There, you’ll find a heat pump. It sort of resembles an AC condenser. But, it provides both cooling and warmth. It does so using a heat transfer process.
This gets a little complicated. But, the long and short of it is that in the winter, it attracts what little heat there is in the air. Then, it amplifies that heat and sends it into the house.
In the summer, it draws heat from the home. Then, it cools that air and sends it back in.
With oil or gas, you’re burning fossil fuels and using the heat from the combustion. Instead, a heat pump just needs a little bit of electricity to get started. After that, it’s a self-perpetuating process.
Now, let’s go inside. Instead of ductwork and vents, all you have are air handlers. These are panels we mount on the walls.
Each one heats or cools a “zone” in the home. For this house, we put one in each bedroom and another in the living room.
The air handlers use inverter technology to save energy. Most other HVAC systems are either off or on at full blast. These have a second, low-power setting. That’s where they stay most of the time.
It’s like cruise control on your car. They use just a little bit of energy to maintain the temperature you want. That’s a lot different from suddenly firing on full blast when the temperature changes.
The panels also offer some other comforts. First off, each one has a thermostat. That means they all work separately. If the master bedroom takes longer to heat up, for instance, it gets a little extra push.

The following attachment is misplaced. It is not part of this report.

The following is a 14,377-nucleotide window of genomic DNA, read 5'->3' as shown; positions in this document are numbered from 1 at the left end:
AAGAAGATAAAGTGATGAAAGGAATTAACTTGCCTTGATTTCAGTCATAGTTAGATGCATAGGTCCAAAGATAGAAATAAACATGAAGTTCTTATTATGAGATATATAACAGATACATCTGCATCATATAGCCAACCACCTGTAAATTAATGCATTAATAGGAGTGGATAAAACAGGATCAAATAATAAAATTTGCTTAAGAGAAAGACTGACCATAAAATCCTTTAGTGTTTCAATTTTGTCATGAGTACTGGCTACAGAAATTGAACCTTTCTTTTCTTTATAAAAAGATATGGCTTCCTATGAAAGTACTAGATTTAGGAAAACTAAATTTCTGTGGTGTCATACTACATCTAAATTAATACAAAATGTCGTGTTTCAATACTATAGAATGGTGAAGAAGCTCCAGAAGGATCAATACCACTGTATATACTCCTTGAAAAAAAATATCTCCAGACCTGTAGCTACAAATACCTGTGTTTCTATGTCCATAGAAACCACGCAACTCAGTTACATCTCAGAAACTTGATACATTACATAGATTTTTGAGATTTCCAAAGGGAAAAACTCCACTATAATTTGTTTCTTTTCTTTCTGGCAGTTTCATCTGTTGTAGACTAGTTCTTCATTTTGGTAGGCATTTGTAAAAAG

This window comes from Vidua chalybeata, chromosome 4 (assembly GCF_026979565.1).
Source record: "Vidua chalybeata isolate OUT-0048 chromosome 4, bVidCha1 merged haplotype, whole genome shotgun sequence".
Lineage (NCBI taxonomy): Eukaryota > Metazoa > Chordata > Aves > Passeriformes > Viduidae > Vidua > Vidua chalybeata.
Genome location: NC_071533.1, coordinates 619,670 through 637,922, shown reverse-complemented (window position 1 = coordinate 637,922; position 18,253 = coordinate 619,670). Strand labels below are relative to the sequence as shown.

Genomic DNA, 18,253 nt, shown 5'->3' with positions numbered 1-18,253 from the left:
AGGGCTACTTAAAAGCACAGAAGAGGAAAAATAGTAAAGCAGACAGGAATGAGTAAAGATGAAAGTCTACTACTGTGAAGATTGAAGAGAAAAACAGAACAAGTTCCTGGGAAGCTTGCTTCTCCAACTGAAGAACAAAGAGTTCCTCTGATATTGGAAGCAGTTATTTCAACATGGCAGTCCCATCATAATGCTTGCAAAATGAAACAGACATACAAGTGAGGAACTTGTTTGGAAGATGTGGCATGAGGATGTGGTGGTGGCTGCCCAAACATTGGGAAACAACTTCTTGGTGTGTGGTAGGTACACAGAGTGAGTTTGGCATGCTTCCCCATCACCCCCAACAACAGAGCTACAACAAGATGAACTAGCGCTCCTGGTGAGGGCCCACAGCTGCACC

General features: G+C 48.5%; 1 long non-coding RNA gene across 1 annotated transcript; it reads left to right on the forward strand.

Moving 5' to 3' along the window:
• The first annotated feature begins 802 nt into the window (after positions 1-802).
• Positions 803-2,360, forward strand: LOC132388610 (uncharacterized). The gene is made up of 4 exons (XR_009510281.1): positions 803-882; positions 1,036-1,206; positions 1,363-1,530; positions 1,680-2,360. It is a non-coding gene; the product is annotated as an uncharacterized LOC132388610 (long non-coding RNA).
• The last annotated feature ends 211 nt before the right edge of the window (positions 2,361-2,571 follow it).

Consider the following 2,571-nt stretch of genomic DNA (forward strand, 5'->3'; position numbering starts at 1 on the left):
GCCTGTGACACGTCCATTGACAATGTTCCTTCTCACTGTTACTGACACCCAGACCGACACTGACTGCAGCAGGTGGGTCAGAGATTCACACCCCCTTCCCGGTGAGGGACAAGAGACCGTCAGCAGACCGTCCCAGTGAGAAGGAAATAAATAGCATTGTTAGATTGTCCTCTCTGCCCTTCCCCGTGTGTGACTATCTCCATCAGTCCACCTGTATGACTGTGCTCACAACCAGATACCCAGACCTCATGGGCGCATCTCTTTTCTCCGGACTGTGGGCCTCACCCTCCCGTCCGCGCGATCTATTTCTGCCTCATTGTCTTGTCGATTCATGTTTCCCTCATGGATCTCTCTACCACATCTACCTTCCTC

And, each one is whisper-quiet. Literally. Even at full power, they produce the same amount of noise as leaves rustling.
Now, we’ve looked a lot at how all this equipment works together to save energy. Next, we’ll see how they save money, too.
With a green home, the environment comes first. But, finances usually aren’t far behind. Fortunately, going green almost means saving green. The kind that’s in your wallet, that is.
Let’s go back to those panels on the roof. When you’re using a renewable energy source, you’re not paying for gas, oil or electric. But, nowadays you can actually get a utility company to pay you.
This happens when the panels generate more electricity than the home needs. That power goes back to the grid. It’s then used by other homes that need electricity. And, the power company pays you for providing it.
And, while they’re at it, they’ll pay you for installing a system like this, too. There’s a big push nationwide for people to install energy-efficient HVAC equipment. The Fox River Valley is no different.
Here, ComEd offers rebates for most ductless installations. Our homeowners got an $800 rebate toward their heating and cooling system.
That’s a nice chunk of the installation cost. And, over time the system will pay for itself. All the while, our homeowners will rest easy knowing they’re comfortable year-round and helping the environment at the same time.
Are you interested in an environmentally-friendly home? Contact us, and we’ll design a system that’s comfortable, energy-efficient and green.